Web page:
"If a race has no history, if it has no worthwhile tradition, it becomes a negligible factor in the thought of the world, and it stands in danger of being exterminated." Carter G. Woodson, Father of Black History, by Lerone Bennett, Jr.
Why is Black History Month still under attack? Better yet, why are African Americans being used to do it? Better still, why are we broadcasting old interviews attacking Black History Month on its first day? Black History Month was originally called Negro History Week by its founder Carter G. Woodson in 1926. My parochial schools in Illinois never celebrated it.
In case you missed it, "Morgan Freeman on Black History Month" was uploaded in April of 2009, and it is being tweeted and recirculated now during the 2011 Black History Month: http://www.youtube.com/watch?v=GeixtYS-P3s&feature=player_embedded
The purpose of Black History Month
The purpose in 1926 was to preserve the history and legacy of African American men and women and to educate all people about those contributions. That is yet the purpose today. I am so proud of all my GenFriends who are commemorating by searching out Civil War ancestors. They are even now finding success. I celebrate their history because it is also my history.
The absence of history
Let me get a little personal for a moment. I know what it feels like to be left out of the historical picture. My parents sent me to predominantly white schools all my life. There was not a black face in any school book. If I had not the good sense, or probably Divine Inspiration, from 3rd grade until today to seek out role models such as Phillis Wheatley, Frederick Douglass, Booker T. Washington, and the like all during my formative years, I might have succumbed to such teachings as "the color black stands for evil, dark, and wickedness" (English teacher expounding on Shakespeare) or a countless other misconceptions. The Reconstruction Era and all its heroes were completely left out of my American History lessons.
Teach the youth
Today, with all the distractions of television, gaming, and the internet, I am not quite sure students can muster the creativity on their own to search out the voices of those who help to define one's true worth. They are left to the mercy of those who define them.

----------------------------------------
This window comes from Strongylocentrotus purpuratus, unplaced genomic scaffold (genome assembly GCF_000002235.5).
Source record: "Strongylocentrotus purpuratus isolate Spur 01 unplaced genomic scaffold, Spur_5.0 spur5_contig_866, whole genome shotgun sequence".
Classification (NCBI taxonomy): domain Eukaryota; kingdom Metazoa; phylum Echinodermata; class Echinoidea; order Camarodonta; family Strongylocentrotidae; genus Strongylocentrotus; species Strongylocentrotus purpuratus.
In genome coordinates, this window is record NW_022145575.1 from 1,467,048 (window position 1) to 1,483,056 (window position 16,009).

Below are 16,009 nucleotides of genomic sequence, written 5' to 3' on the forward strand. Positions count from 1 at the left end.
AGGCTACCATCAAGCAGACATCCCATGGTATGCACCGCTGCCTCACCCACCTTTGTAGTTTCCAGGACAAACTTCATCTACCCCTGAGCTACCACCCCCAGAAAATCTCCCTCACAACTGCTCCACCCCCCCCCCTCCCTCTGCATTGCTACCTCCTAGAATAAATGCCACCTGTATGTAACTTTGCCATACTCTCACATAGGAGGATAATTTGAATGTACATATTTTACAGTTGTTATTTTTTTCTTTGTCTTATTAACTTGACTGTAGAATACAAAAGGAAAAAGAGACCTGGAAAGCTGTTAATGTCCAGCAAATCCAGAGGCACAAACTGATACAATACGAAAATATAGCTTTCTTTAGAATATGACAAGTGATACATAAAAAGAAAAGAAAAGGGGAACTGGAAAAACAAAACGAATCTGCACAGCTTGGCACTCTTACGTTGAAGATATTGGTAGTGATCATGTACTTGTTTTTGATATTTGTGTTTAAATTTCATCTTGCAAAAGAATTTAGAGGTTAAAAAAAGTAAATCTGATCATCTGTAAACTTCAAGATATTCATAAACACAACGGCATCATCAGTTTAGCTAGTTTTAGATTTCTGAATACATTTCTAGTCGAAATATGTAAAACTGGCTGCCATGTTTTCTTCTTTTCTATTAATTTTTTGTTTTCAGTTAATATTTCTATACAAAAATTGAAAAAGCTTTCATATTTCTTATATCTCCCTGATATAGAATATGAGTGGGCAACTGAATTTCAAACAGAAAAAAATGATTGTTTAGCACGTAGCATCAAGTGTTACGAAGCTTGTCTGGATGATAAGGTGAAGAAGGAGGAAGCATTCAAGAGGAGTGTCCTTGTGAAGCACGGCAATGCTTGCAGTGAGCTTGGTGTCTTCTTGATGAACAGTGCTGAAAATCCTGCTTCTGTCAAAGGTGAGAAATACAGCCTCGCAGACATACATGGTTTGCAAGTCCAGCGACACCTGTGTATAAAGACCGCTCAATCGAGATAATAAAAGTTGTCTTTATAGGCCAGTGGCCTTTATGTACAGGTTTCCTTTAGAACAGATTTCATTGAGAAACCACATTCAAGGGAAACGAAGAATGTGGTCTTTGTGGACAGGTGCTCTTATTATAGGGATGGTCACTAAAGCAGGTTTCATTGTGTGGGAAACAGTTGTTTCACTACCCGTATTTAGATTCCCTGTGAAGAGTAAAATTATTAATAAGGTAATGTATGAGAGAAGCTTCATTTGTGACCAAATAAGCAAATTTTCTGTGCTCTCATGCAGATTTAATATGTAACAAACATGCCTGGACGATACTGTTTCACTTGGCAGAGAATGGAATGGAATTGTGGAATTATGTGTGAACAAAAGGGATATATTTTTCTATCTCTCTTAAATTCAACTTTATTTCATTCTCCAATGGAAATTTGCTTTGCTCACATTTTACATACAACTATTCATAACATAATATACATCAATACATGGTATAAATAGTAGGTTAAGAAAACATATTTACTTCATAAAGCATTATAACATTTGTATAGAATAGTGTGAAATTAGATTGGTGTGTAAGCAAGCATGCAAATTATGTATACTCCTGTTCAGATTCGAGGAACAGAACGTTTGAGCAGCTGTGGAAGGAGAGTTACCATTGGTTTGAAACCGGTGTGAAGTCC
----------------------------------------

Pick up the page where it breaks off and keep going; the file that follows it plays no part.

I was invited to help a local middle school celebrate the 2010 Black History Month by helping students use FamilySearch products to identify ancestors, collect oral history, and fill out pedigree charts. They were among the first to use the wiki.familysearch.org and Record Search (now Historical Records on FamilySearch Internet). They used it last February even before many in the genealogy community knew it existed. It is a country school, and we discovered we either knew each others ancestors or were related to each other. I will never forget the bonds we formed and the pride they took in their ancestry. Knowing your history obligates you to your forebears. This is more motivating than a thousand lectures.
I was invited to their Black History Program on the final day. I was astounded to see many of their parents and grandparents that I knew and that knew my ancestors. I am quite certain that even though this was only one month out of the year, we all still feel the impact and importance of the event.
We are not what we have been taught
Lastly, I am a great fan of this statement of Carter G. Woodson:
"...to handicap a student for life by teaching him his black face is a curse and that his struggle to change his condition is hopeless is the worse kind of lynching. It kills one's aspirations and dooms him to vagabondage and crime." See "The Crisis," Aug 1931, pg 266.
Black History Month is a social event. Those who embrace documenting and preserving our history will experience great healing and joy. We sift through terrible events that ancestors endured, but our faith is renewed and bitterness is rooted out. If bitterness is our end, we have lost perspective! As we share our history with our family and friends, they come to appreciate our experience and recognize our strengths.
We have nothing to be ashamed of. Can we afford to let someone else continue to tell our story? See Something Neither The Proclamation Nor The Bill of Rights Can Do. We have a great task before us wherein lies the potential to reverse the downward spiral of those doomed to "vagabondage and crime." Those who are cut off from their rich history are the primary concern. Our circle of influence will expand from there outward. We at About Our Freedom know education determines our extent of freedom. Let us press forward!
Please enjoy the following: